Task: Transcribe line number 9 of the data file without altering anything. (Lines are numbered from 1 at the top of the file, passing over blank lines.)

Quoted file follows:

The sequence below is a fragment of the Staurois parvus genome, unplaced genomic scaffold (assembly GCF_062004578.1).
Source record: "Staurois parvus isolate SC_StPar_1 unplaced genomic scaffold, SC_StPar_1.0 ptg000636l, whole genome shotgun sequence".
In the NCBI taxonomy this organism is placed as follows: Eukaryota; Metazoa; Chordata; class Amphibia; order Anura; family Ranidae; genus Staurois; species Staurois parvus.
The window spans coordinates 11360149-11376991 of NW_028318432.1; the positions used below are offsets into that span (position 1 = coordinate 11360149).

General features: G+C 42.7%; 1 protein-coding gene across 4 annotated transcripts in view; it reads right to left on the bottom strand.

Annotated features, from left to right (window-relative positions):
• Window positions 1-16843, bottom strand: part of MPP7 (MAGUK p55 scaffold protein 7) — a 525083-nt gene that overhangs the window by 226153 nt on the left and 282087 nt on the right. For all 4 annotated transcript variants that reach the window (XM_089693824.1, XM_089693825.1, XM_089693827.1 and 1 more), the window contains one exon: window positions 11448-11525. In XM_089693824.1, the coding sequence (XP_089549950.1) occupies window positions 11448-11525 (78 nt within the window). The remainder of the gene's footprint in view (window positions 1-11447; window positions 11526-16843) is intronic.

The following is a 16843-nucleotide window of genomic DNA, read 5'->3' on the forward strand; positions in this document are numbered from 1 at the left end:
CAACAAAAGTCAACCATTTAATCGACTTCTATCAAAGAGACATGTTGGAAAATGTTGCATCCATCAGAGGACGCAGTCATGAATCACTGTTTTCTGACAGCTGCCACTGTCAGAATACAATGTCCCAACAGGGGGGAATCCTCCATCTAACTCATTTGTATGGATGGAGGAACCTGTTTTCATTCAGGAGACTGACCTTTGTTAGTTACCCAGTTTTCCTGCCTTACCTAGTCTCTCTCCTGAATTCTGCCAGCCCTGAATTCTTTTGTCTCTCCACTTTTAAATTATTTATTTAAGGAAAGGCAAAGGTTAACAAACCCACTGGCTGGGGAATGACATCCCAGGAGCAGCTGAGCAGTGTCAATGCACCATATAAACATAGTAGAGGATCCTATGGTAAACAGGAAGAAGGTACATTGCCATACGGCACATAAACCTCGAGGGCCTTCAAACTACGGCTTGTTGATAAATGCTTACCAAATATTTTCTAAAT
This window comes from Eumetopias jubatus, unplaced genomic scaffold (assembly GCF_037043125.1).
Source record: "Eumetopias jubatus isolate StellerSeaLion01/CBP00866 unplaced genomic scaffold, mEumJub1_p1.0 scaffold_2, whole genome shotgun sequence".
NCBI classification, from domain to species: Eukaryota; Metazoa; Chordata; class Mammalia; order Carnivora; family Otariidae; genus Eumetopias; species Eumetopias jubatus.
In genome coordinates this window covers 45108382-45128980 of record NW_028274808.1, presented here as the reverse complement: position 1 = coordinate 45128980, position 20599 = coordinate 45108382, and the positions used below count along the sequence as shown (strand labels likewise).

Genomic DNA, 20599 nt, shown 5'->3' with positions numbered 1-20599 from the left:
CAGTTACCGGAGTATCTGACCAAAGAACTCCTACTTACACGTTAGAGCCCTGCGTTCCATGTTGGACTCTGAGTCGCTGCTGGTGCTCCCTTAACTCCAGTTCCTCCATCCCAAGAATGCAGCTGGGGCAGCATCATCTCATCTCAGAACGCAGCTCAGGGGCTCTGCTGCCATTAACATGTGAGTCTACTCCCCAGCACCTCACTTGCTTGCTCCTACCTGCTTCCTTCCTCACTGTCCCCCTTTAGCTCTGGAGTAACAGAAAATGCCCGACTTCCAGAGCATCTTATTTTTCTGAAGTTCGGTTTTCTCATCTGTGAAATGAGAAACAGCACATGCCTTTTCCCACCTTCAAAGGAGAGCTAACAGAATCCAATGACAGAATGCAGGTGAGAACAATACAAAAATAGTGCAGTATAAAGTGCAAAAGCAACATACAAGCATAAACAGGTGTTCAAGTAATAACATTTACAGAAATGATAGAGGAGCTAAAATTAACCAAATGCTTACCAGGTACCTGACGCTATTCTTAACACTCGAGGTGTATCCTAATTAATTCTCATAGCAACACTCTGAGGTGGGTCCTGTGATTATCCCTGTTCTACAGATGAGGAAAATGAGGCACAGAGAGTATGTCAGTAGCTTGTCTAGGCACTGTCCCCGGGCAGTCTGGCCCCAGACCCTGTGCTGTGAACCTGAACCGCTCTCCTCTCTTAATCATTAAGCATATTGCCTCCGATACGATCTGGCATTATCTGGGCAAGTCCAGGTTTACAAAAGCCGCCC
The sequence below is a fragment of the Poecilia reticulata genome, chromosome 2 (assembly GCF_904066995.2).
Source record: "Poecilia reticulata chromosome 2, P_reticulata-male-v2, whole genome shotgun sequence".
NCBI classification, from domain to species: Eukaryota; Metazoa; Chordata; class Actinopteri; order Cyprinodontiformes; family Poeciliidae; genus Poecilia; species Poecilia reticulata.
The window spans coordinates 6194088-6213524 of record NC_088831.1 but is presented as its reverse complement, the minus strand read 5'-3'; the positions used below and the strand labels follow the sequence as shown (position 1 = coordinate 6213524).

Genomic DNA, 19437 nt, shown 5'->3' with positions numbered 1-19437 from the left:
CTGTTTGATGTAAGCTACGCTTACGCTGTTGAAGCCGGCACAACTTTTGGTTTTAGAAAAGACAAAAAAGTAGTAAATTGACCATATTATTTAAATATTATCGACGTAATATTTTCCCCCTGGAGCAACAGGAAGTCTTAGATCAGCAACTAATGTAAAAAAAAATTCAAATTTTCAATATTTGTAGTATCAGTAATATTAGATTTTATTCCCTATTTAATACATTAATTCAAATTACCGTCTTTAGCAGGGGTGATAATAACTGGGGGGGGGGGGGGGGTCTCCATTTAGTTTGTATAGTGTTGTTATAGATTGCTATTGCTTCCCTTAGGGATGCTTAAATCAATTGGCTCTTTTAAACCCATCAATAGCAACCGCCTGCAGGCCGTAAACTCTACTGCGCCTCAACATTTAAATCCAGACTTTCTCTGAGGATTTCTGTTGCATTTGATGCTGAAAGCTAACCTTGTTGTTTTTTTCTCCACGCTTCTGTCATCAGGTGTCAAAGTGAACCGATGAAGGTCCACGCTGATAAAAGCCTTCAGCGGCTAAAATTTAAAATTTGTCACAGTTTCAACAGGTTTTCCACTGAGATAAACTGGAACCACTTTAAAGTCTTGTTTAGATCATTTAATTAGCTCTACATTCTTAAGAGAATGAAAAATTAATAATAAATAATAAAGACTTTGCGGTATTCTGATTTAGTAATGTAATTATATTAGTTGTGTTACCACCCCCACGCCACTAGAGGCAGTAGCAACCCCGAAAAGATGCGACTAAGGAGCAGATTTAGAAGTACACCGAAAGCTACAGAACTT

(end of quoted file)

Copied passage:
CAACAAAAGTCAACCATTTAATCGACTTCTATCAAAGAGACATGTTGGAAAATGTTGCATCCATCAGAGGACGCAGTCATGAATCACTGTTTTCTGACAGCTGCCACTGTCAGAATACAATGTCCCAACAGGGGGGAATCCTCCATCTAACTCATTTGTATGGATGGAGGAACCTGTTTTCATTCAGGAGACTGACCTTTGTTAGTTACCCAGTTTTCCTGCCTTACCTAGTCTCTCTCCTGAATTCTGCCAGCCCTGAATTCTTTTGTCTCTCCACTTTTAAATTATTTATTTAAGGAAAGGCAAAGGTTAACAAACCCACTGGCTGGGGAATGACATCCCAGGAGCAGCTGAGCAGTGTCAATGCACCATATAAACATAGTAGAGGATCCTATGGTAAACAGGAAGAAGGTACATTGCCATACGGCACATAAACCTCGAGGGCCTTCAAACTACGGCTTGTTGATAAATGCTTACCAAATATTTTCTAAAT